In fact, that’s the only URI that we need to document, since all the resources in the API include hyper-links in their representation and they are documented in the description of the resource types.

One of the goals of REST design is that a single URI should be enough for a client to consume the API. We will make that idea explicit introducing a new type of resource an EntryPoint resource type with a single resource, the URI that will be the entry-point for our API. The entry-point itself will only include a link to the collection of all users.
We will also remove all the other end-points in our RAML specification to leave only the reference to the entry-point URI.

An example of API with entry-point is again Github’s HTTP API where it is denominated ‘Root Endpoint’.


API Version 4: Read-Write API

In the different revisions 3.X of the API we have built a quite sophisticated REST API with support for hyperlinks.

The main problem with the resulting API is that it is read-only. It would be equivalent to a version of the web working with HTML supporting only ‘<a></a>’ tags and without support for ‘<form></form>’ elements.

To define a read-write version of the API, we need to support richer forms of hypermedia encoding control information for the whole HTTP uniform interface.

JSON-LD only provides syntax to encode hyperlinks in the JSON-LD document, but this is not a problem, since we can insert the required hypermedia controls in the data graph, encoding them in the same way we encode the data.

For example, let’s create a new type in our RAML specification called Operation and let’s allow Links to have an associated array of operations.
We will also introduce two ‘template’ types UserTemplate and TodoTemplate to document the shape of the payload required by the service to create a new User and Todo respectively:

Now, if we request any resource in the API we will retrieve a much richer set of hypermedia controls with enough control information to consume the whole HTTP uniform interface.

Our data graph has also been enriched with additional nodes for the hyper-media controls. The control nodes are in this particular implementation anonymous, blank nodes in the graph, with URIs that cannot be dereferenced outside the local graph.


Consuming this version of the API, a generic hypermedia client could query the data graph encoded in the resource representation using SPARQL to discover the hypermedia controls embedded in the resource representation:

To obtain the results:

API Version 5: Meta-data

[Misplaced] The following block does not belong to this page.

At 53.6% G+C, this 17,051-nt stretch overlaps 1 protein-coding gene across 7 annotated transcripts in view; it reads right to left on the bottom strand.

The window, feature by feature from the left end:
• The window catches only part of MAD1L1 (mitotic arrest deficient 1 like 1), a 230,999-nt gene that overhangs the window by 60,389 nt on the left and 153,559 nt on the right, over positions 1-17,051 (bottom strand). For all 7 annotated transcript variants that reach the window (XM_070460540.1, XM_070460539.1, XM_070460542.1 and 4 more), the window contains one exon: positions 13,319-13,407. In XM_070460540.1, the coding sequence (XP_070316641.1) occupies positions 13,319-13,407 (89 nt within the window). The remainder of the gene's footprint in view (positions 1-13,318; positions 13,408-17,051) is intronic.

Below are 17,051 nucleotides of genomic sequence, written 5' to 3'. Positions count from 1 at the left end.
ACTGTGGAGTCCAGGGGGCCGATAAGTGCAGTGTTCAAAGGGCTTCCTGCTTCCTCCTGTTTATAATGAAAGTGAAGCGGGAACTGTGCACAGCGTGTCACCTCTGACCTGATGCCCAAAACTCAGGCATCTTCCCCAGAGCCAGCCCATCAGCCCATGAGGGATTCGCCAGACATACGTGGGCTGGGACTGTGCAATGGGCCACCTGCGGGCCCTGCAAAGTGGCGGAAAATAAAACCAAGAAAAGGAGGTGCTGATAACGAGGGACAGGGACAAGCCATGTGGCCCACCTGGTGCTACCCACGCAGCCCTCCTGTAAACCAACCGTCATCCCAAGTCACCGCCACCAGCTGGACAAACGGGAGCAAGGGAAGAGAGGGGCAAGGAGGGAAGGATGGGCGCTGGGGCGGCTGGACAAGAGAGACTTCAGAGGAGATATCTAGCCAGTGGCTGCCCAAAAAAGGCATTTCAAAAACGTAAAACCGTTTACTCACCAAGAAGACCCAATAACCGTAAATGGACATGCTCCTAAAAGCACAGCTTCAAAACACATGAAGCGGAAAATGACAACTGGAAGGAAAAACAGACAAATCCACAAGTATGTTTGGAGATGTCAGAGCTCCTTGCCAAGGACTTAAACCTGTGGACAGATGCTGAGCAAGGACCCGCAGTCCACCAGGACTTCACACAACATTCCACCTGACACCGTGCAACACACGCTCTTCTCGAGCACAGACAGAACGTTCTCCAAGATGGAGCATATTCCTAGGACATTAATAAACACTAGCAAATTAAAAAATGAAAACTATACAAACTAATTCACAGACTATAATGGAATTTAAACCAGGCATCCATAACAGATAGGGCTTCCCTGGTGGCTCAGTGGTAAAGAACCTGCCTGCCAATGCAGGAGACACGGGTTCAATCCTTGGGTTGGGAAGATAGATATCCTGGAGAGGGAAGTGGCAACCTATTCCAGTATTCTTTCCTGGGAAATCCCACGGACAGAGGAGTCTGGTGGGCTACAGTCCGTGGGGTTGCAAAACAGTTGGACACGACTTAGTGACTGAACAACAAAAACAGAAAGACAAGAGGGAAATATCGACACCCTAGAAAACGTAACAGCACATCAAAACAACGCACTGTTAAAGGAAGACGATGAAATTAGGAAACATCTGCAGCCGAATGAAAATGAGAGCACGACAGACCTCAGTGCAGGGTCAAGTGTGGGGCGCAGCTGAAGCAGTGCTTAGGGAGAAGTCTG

Two of the major goals of REST are robustness and extensibility: the ability to gradually deploy changes in the architecture.
This is granted by the extensible elements of the HTTP protocol, like versioning or headers and by separating the parsing of the messages from their semantic. HTTP also constrains these messages to be self-descriptive by the inclusion of meta-data in the resource representation.
In the web of documents the notion of self-descriptive messages is usually equated to assigning media types to the messages. This is usually just a way of describing the format of the message for the client to be able to select a supported representation.

When we are working with APIs, meta-data we should also try to make our messages, the returned representation of a resource, to be self-descriptive, introducing as much meta-data as it is required for a client to automatically process the representation.

In a narrow sense this conception of meta-data matches the notion of schema: “the payload is a map with two properties (name and email) and types ‘string’ and ‘string'”. It can also mean the notion of a ‘type’ for the resource: “User”, “Todo”.  Ultimately should mean the semantics of the resource: “name and email of the persons using our service”.

In the version 4 of the API these meta-data are encoded in our RAML specification. The main problem with this approach is that this information is not encoded in the resource representations at all. So far, it lives in a document completely outside of the API and it is not available for API clients.

In this version of the API we are going to make our API representation self-descriptive using hypermedia. First, we are going to introduce a property resource_type designating the type of resource for the different resources. Secondly, we will add a hyper-link linking to the RAML description of the API:

Now if we request any resource of the API, the payload we will include the additional meta-data:

And the additional nodes will be added to the resource data graph:


This solution has a number of shortcomings:

  • Some meta-data is encoded as resources with URIs inside the data graph (like hyper-media controls) other is encoded as RAML in a document linked through a URL